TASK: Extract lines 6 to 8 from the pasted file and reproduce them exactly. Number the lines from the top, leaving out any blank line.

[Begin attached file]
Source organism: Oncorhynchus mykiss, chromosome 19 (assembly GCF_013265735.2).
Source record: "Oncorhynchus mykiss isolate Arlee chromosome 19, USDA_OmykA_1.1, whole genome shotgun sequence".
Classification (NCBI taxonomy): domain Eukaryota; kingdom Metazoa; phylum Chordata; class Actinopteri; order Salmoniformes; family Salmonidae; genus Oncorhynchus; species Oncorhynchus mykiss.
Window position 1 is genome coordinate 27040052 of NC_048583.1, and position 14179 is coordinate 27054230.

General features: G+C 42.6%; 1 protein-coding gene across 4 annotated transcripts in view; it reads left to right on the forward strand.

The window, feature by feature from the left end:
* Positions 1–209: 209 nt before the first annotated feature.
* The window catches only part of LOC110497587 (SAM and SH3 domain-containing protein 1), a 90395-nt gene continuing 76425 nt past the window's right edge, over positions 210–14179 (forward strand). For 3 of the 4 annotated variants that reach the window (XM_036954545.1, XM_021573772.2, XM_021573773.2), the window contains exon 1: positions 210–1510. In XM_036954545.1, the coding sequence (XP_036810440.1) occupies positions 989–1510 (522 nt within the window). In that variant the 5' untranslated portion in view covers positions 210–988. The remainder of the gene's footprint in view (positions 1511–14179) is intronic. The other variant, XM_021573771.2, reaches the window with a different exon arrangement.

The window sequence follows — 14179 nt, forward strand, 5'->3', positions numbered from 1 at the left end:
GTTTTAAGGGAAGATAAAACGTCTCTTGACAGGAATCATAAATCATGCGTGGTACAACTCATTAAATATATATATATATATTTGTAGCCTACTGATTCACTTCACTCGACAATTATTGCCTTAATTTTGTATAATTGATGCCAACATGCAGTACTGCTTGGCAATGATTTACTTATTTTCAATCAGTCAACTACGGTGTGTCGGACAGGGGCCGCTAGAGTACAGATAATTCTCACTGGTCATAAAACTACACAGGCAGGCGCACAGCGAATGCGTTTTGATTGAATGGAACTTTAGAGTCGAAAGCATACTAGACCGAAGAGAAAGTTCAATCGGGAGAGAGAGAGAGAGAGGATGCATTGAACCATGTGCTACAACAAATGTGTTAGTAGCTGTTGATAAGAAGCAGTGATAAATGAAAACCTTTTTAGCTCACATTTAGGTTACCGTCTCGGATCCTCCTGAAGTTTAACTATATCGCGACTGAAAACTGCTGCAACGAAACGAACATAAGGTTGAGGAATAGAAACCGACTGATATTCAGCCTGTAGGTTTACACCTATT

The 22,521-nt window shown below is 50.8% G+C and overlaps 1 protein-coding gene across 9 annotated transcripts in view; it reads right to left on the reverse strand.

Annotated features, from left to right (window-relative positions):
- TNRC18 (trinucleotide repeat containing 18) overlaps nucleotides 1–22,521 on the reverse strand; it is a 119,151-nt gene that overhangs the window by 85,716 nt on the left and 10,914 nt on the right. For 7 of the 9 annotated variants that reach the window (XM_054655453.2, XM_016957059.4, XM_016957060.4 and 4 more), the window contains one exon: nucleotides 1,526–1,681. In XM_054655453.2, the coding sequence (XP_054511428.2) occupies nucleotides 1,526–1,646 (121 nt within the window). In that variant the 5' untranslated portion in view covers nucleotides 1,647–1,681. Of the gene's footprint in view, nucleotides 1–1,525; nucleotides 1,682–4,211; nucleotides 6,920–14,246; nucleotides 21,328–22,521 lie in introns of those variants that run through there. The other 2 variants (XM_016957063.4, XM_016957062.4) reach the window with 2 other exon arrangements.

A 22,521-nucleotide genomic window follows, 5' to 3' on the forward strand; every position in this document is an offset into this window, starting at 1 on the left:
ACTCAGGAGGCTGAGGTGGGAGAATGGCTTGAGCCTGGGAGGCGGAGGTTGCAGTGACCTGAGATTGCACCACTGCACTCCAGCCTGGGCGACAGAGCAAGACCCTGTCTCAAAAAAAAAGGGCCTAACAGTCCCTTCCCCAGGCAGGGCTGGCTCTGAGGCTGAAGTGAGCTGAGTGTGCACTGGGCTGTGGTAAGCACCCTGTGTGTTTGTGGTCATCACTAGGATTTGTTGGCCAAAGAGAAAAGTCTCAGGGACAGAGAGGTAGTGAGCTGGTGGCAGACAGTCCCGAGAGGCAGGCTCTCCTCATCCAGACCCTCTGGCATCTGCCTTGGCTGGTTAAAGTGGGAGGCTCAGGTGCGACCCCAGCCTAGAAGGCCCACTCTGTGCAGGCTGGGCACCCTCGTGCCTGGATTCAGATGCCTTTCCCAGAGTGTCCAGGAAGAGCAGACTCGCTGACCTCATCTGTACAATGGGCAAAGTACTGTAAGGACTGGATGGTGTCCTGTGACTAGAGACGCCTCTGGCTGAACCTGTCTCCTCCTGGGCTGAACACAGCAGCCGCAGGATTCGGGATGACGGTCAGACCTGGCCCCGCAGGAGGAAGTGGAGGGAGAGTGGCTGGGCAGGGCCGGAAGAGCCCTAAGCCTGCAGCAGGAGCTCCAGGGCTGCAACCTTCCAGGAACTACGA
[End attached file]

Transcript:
The window, feature by feature from the left end:
* Positions 1–209: 209 nt before the first annotated feature.
* The window catches only part of LOC110497587 (SAM and SH3 domain-containing protein 1), a 90395-nt gene continuing 76425 nt past the window's right edge, over positions 210–14179 (forward strand). For 3 of the 4 annotated variants that reach the window (XM_036954545.1, XM_021573772.2, XM_021573773.2), the window contains exon 1: positions 210–1510. In XM_036954545.1, the coding sequence (XP_036810440.1) occupies positions 989–1510 (522 nt within the window). In that variant the 5' untranslated portion in view covers positions 210–988. The remainder of the gene's footprint in view (positions 1511–14179) is intronic. The other variant, XM_021573771.2, reaches the window with a different exon arrangement.